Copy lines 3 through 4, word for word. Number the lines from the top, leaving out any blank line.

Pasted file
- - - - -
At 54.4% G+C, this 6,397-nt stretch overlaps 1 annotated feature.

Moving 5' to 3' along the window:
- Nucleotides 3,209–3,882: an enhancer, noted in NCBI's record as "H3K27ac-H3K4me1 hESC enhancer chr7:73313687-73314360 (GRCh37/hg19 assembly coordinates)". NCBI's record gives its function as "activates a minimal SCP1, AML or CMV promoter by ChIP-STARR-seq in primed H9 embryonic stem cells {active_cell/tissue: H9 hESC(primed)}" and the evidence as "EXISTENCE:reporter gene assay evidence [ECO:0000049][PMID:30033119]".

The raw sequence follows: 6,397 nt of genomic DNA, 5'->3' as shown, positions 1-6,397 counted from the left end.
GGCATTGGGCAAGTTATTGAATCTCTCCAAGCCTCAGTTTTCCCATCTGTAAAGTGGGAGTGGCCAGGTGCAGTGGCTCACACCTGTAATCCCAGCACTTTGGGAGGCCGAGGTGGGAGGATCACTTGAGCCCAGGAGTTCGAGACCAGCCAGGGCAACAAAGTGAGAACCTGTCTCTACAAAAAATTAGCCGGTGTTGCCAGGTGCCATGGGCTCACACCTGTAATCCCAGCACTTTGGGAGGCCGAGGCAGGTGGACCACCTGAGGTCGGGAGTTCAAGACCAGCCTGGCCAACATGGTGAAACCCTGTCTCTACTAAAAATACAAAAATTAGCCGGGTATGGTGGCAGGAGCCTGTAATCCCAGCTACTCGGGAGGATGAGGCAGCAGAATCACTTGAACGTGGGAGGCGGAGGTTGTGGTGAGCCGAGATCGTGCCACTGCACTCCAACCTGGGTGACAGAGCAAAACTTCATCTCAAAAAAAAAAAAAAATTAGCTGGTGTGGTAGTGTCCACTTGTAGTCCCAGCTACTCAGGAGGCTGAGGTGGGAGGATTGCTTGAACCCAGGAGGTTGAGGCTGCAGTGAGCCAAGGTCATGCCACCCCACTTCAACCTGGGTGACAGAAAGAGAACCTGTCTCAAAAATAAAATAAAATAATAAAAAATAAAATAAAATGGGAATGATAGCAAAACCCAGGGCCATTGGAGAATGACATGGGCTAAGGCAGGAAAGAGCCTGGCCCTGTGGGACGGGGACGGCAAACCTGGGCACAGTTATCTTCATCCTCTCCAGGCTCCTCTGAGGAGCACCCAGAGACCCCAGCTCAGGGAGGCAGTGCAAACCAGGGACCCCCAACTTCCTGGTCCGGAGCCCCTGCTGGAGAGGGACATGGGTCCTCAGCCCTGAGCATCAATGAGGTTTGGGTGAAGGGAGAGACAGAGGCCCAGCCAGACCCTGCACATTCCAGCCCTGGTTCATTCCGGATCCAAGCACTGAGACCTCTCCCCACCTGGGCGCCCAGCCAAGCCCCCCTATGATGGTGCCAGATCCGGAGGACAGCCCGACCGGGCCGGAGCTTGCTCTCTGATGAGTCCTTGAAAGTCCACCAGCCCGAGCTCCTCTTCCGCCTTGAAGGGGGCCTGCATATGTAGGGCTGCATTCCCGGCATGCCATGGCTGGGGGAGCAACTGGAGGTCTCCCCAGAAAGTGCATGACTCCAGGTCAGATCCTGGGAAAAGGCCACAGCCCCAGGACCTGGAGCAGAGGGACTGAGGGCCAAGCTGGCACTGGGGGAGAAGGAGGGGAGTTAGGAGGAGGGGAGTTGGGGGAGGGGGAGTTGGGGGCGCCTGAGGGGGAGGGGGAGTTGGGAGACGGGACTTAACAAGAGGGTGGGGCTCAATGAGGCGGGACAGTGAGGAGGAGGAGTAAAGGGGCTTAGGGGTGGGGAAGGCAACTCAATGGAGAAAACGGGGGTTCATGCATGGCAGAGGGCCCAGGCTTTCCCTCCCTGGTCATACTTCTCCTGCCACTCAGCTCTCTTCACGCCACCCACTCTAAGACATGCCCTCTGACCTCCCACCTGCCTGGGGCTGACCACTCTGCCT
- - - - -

- Nucleotides 3,209–3,882: an enhancer, noted in NCBI's record as "H3K27ac-H3K4me1 hESC enhancer chr7:73313687-73314360 (GRCh37/hg19 assembly coordinates)". NCBI's record gives its function as "activates a minimal SCP1, AML or CMV promoter by ChIP-STARR-seq in primed H9 embryonic stem cells {active_cell/tissue: H9 hESC(primed)}" and the evidence as "EXISTENCE:reporter gene assay evidence [ECO:0000049][PMID:30033119]".

The raw sequence follows: 6,397 nt of genomic DNA, 5'->3' as shown, positions 1-6,397 counted from the left end.